Narrator: It didn’t stop. Donald Trump picked up from where he left off in his State of the Union speech this morning, blasting House Democrats for “PRESIDENTIAL HARASSMENT!” Trump objected to an announcement from Rep. Adam Schiff (D-CA) that the House Intelligence Committee would start probing Trump’s personal finances for potential “money laundering and financial compromise,” while another committee also ponders subpoenas for Trump’s tax returns:

The House Intelligence Committee’s new Democratic leadership will scrutinize “credible reports of money laundering and financial compromise” involving the businesses of President Donald Trump and those closest to him, the panel’s chairman said Wednesday, one of several priorities as lawmakers open a fresh investigation into the president’s alleged Russia ties.

Rep. Adam Schiff, D-Calif., outlined a five-point plan for the committee’s investigation, encompassing everything from Russia’s election interference to the question of whether foreign governments have leverage over Trump, his relatives or associates. Schiff indicated that the panel uncovered evidence of such vulnerabilities while under Republican leadership but neglected to pursue it.

“For the last two years, the Republican majority has essentially been missing in action when it comes to being a co-equal branch of government,” Schiff said Wednesday, promising that Democrats are “not going to be intimidated or threatened” by Trump’s warnings against the Democrat-led investigations. “That ended with the midterms. We’re going to do our jobs.”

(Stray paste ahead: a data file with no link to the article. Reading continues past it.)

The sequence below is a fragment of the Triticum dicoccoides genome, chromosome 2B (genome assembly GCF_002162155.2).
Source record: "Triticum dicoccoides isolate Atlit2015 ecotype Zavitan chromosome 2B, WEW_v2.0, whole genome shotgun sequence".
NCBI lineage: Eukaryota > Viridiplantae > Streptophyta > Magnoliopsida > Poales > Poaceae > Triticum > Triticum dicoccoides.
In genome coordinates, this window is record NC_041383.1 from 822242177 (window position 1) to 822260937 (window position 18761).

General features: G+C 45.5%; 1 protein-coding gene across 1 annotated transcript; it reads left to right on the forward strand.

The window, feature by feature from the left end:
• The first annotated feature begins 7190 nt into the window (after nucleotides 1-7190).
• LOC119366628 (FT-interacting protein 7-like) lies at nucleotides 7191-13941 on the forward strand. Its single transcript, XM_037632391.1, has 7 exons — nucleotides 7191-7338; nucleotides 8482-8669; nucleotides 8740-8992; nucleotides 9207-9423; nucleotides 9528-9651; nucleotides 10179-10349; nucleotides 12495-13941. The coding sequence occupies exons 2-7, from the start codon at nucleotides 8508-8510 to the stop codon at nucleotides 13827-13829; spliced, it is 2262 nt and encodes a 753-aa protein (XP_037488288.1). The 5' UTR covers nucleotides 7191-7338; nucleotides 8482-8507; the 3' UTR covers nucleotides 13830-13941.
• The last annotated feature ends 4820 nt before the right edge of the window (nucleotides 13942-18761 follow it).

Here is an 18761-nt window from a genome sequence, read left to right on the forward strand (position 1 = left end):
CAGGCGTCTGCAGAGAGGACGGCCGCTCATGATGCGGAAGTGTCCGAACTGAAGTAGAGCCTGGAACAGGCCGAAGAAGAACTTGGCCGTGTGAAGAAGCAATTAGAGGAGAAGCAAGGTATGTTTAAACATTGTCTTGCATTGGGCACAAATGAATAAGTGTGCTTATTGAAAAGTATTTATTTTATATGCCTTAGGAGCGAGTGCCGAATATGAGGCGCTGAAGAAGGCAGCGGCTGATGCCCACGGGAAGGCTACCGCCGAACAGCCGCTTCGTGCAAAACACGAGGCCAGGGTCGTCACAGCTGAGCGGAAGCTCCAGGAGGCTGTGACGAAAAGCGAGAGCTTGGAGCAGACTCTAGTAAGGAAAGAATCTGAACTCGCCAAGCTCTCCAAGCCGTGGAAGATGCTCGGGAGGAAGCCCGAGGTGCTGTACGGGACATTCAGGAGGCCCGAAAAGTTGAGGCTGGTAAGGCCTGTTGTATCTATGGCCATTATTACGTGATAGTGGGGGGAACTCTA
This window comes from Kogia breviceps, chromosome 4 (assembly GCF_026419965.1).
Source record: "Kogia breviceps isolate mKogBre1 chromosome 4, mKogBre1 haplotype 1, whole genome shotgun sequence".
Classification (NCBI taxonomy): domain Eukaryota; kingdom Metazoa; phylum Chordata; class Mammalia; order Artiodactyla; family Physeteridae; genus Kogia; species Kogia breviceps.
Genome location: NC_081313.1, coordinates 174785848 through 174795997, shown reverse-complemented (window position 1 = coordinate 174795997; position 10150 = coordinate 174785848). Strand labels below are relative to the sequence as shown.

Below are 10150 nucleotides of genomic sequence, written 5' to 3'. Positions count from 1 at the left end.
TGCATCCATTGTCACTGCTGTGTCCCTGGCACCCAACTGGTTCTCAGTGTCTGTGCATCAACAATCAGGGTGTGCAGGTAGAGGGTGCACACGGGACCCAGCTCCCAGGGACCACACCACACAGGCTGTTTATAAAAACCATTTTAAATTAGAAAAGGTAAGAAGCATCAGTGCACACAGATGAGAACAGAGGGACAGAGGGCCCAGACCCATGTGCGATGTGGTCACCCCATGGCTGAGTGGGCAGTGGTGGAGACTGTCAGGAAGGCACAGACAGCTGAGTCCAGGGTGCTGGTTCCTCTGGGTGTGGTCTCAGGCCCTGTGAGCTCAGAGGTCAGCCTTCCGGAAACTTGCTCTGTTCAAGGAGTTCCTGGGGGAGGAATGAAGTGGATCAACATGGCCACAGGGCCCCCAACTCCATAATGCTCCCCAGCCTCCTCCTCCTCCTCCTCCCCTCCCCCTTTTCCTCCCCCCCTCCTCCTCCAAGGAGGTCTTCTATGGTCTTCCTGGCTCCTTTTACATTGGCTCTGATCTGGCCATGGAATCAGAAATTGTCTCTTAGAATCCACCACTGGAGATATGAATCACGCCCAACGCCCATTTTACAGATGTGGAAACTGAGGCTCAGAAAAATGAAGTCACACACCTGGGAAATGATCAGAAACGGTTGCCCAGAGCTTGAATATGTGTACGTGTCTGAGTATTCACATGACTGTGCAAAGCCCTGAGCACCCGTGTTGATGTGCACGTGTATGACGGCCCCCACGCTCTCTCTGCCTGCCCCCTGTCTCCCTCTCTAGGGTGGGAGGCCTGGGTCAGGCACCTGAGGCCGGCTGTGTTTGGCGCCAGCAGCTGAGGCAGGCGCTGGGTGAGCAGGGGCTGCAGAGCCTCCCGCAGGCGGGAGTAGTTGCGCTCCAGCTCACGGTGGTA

Trump had warned Democrats on Tuesday that “if there is going to be peace and legislation, there cannot be war and investigation,” in his SOTU speech. “It just doesn’t work that way!” he declared. Nancy Pelosi called that an “all-out threat,” but it was only a rather astute observation that scorched-earth tactics by House Democrats would result in little to no cooperation on their own policy items. The tenor and substance of Schiff’s answer were hardly unexpected, nor would they have been any different absent Trump’s warning. Schiff has been planning this for two years, not two days.

Unfortunately, as Trump has discovered, elections have consequences. Only Congress gets to dictate what it can and cannot investigate, despite Trump’s pleas on Twitter this morning:

Oh, Republicans opened up a few investigations into Obama too, so much so that Obama had the same complaint — that the GOP was more interested in investigating than legislating. (Hillary Clinton had a complaint or two about it as well.) They didn’t delve into Obama’s personal finances, but that was mainly because (a) they weren’t that complicated, and (b) Obama routinely released his tax returns. Trump chose not to do so after first promising that he would, which combined with his massive business creates a unique situation in the history of the American presidency. Keeping his returns private is Trump’s right and his choice.  It does, however, leave an opening for a hostile opposition to exploit, and the current opposition is very, very hostile.

The flip side of that works in Trump’s favor, however. Anything Schiff concludes will be laden with hyperpartisanship and seriously deficient in credibility. On top of that, most Americans simply won’t care about Trump’s business connections from the past. They want Congress focused on them, not on mudfights across Pennsylvania Avenue. Malfeasance in office is one thing, but rehashing deals from 2014 is old news in more ways than one. That’s why it’s also in Congress’ interest to put aside the “PRESIDENTIAL HARASSMENT!” and focus on the present day. Our governing institutions have already lost the confidence of the governed, and all sides seem intent on destroying any future hope of regaining it.